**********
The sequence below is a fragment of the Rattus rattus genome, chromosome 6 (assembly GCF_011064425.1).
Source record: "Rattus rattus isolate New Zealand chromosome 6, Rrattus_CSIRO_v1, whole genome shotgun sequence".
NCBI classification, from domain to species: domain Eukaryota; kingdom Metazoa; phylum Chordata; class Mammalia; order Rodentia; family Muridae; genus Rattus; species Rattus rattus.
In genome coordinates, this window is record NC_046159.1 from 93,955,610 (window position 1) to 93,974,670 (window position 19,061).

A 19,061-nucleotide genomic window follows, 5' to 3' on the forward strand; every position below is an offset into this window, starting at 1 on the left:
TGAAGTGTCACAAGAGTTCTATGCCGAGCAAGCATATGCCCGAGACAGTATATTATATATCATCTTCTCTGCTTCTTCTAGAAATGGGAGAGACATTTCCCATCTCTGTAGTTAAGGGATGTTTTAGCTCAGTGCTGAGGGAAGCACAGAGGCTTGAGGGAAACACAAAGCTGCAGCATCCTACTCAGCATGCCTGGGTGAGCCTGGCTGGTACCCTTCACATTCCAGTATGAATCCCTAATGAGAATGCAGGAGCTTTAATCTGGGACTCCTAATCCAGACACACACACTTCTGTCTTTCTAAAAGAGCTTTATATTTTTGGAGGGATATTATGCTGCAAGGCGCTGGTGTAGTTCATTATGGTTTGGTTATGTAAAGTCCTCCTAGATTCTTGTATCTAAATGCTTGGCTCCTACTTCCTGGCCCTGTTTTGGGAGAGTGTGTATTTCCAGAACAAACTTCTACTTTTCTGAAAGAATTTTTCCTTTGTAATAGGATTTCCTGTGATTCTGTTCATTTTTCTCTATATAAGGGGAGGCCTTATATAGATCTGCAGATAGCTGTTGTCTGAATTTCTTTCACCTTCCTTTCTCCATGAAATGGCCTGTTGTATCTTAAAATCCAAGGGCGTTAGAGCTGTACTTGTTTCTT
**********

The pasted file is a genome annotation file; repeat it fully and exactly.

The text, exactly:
The sequence below is a fragment of the Rattus rattus genome, chromosome 6 (assembly GCF_011064425.1).
Source record: "Rattus rattus isolate New Zealand chromosome 6, Rrattus_CSIRO_v1, whole genome shotgun sequence".
NCBI classification, from domain to species: domain Eukaryota; kingdom Metazoa; phylum Chordata; class Mammalia; order Rodentia; family Muridae; genus Rattus; species Rattus rattus.
In genome coordinates, this window is record NC_046159.1 from 93,955,610 (window position 1) to 93,974,670 (window position 19,061).

A 19,061-nucleotide genomic window follows, 5' to 3' on the forward strand; every position below is an offset into this window, starting at 1 on the left:
TGAAGTGTCACAAGAGTTCTATGCCGAGCAAGCATATGCCCGAGACAGTATATTATATATCATCTTCTCTGCTTCTTCTAGAAATGGGAGAGACATTTCCCATCTCTGTAGTTAAGGGATGTTTTAGCTCAGTGCTGAGGGAAGCACAGAGGCTTGAGGGAAACACAAAGCTGCAGCATCCTACTCAGCATGCCTGGGTGAGCCTGGCTGGTACCCTTCACATTCCAGTATGAATCCCTAATGAGAATGCAGGAGCTTTAATCTGGGACTCCTAATCCAGACACACACACTTCTGTCTTTCTAAAAGAGCTTTATATTTTTGGAGGGATATTATGCTGCAAGGCGCTGGTGTAGTTCATTATGGTTTGGTTATGTAAAGTCCTCCTAGATTCTTGTATCTAAATGCTTGGCTCCTACTTCCTGGCCCTGTTTTGGGAGAGTGTGTATTTCCAGAACAAACTTCTACTTTTCTGAAAGAATTTTTCCTTTGTAATAGGATTTCCTGTGATTCTGTTCATTTTTCTCTATATAAGGGGAGGCCTTATATAGATCTGCAGATAGCTGTTGTCTGAATTTCTTTCACCTTCCTTTCTCCATGAAATGGCCTGTTGTATCTTAAAATCCAAGGGCGTTAGAGCTGTACTTGTTTCTT